Polymorphic character of Myanmar pfhrp2
Seventy-six distinct haplotypes of pfhrp2 were identified in 84 Myanmar P. falciparum isolates (Fig. 1). Each haplotype consisted of different numbers of repeats ranging from 3 to 36. Different arrangements of distinct repeat types resulted in size variation between and among haplotypes. Haplotype 13 (H13) showed the highest prevalence with 4.76% (4/84), followed by haplotype 55 (H55), accounting for 3.57% (3/84). Most Myanmar pfhrp2 started with 1–6 copies of type 1 repeat (AHHAHHVAD, 96.4%) and terminated with type 12 repeat (AHHAAAHHEAATH, 94%). However, three pfhrp2 haplotypes (H23, H24, H76) began with type 2 repeat (AHHAHHAAD) and finished with type 12 repeat. Five haplotypes (H16, H20, H21, H32, H48) also started with type 1 repeat, but they terminated with type 4 (AHH), type 6 (AHHATD), or type 10 (AHHAAAHHATD).
Polymorphic character of Myanmar pfhrp3
Forty-seven distinct haplotypes of pfhrp3 were observed in 56 Myanmar P. falciparum isolates (Fig. 2). Eleven different types of repeat were observed in Myanmar pfhrp3 and each haplotype was constructed with different numbers of the repeats ranging from 2 to 25. Structural features of Myanmar pfhrp3 haplotypes were highly diverse, but all haplotypes shared similar patterns. Most haplotypes started with type 1 repeat (AHHAHHVAD) and terminated with type 4 repeat (AHH). Two exceptions were haplotypes 38 and 46. Haplotype 38 stared with type 1 repeat but finished with type 15 repeat (AHHAHHAAN). Haplotype 46 began with type 7 repeat (AHHAAD) and terminated with type 4 repeat (AHH). Non-repeat (NR) regions were scattered randomly in the sequences of most haplotypes. The length variation in Myanmar pfhrp3 was caused mainly by repeating numbers of type 16 (AHHAAN), type 17 (AHHADG), or type 18 (AHHDD).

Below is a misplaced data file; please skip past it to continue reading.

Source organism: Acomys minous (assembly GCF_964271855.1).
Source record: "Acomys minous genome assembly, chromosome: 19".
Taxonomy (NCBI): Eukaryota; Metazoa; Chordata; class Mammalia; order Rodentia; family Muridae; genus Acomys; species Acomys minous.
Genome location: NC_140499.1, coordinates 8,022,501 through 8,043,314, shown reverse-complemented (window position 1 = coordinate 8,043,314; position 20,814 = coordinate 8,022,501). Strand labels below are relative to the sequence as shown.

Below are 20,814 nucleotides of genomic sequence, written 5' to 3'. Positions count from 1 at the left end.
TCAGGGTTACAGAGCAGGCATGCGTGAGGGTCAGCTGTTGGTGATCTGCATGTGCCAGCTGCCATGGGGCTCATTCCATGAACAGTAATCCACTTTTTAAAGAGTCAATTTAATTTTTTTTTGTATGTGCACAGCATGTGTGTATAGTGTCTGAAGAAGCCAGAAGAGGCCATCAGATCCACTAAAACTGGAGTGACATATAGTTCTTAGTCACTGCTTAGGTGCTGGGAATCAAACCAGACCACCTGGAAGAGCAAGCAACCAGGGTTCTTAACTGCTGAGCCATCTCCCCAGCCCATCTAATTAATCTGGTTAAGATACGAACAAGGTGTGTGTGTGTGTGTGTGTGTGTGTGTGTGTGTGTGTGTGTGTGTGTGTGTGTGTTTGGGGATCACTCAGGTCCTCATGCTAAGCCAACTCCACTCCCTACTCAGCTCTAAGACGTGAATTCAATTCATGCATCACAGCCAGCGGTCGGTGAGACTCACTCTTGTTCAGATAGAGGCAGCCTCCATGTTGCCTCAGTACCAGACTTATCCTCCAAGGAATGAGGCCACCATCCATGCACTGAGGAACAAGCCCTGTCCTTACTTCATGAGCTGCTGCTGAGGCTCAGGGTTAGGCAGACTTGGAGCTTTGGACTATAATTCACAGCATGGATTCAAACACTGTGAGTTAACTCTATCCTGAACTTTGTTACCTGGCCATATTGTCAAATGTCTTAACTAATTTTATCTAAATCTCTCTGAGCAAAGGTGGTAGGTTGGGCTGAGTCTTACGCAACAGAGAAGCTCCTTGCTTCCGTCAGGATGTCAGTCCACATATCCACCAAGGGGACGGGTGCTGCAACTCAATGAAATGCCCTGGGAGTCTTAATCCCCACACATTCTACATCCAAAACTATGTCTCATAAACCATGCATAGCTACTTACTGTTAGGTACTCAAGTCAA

Amino acid changes in Myanmar pfhrp2 and pfhrp3
Amino acid substitutions were identified in repeat types 1, 2, 6, and 7 of Myanmar pfhrp2 (Table 1). Six variants of type 1 (AHHAHHVAY, AHRAHHVAD, AHHARHVAD, AHPAHHVAD, AHHAHHEAD, ARHAHHVAD) and six variants of type 2 (VHHAHHAAD, AHHAHHAAG, AHHAHHTAD, AHHARHAAD, AHHTHHAAD, ARHAHHAAD) were found in Myanmar pfhrp2. Four variants of type 6 (VHHATD, AHHAID, DHHATD, AHHAPD) were found. Two variants of type 7 were identified, in which one variant had a deletion of alanine (─HHAAD). The frequency of each variant in Myanmar pfhrp2 was low, ranging from 1.17 to 2.35%. For Myanmar pfhrp3, an amino acid change was also observed in each type 16 (AHHASN), type 18 (ARHAAD), and type 20 (SYHDD), but their frequencies in Myanmar pfhrp3 were also low (Table 1).
Prevalence of repeat types in Myanmar pfhrp2 and pfhrp3
Overall prevalence of each type of repeat differed in Myanmar pfhrp2 and pfhrp3. Type 2 repeat was the most prevalent and showed high numbers of duplicates in most haplotypes of Myanmar pfhrp2. Types 1, 6 and 12 were found in most haplotypes of Myanmar pfhrp2, accounting for 96.5, 92.9 and 95.3% of sequences, respectively. Type 4, 5, and 14 repeats were observed in only a few haplotypes of Myanmar pfhrp2 and with lower prevalence (Fig. 3). For Myanmar pfhrp3, types 1, 4, 17, 18, and 20 repeats were found commonly in most haplotypes, while the proportions of other types of repeats were variable (Fig. 3). Types 1, 2, 4, and 7 repeats were found in both Myanmar pfhrp2 and pfhrp3. Types 3, 5, 6, 8, 10, 12, 13, and 14 were identified only in Myanmar pfhrp2 and types 11, 15, 16, 17, 18, 20, and 28 were found only in Myanmar pfhrp3.
Genetic polymorphisms of pfhrp2 and pfhrp3 in global isolates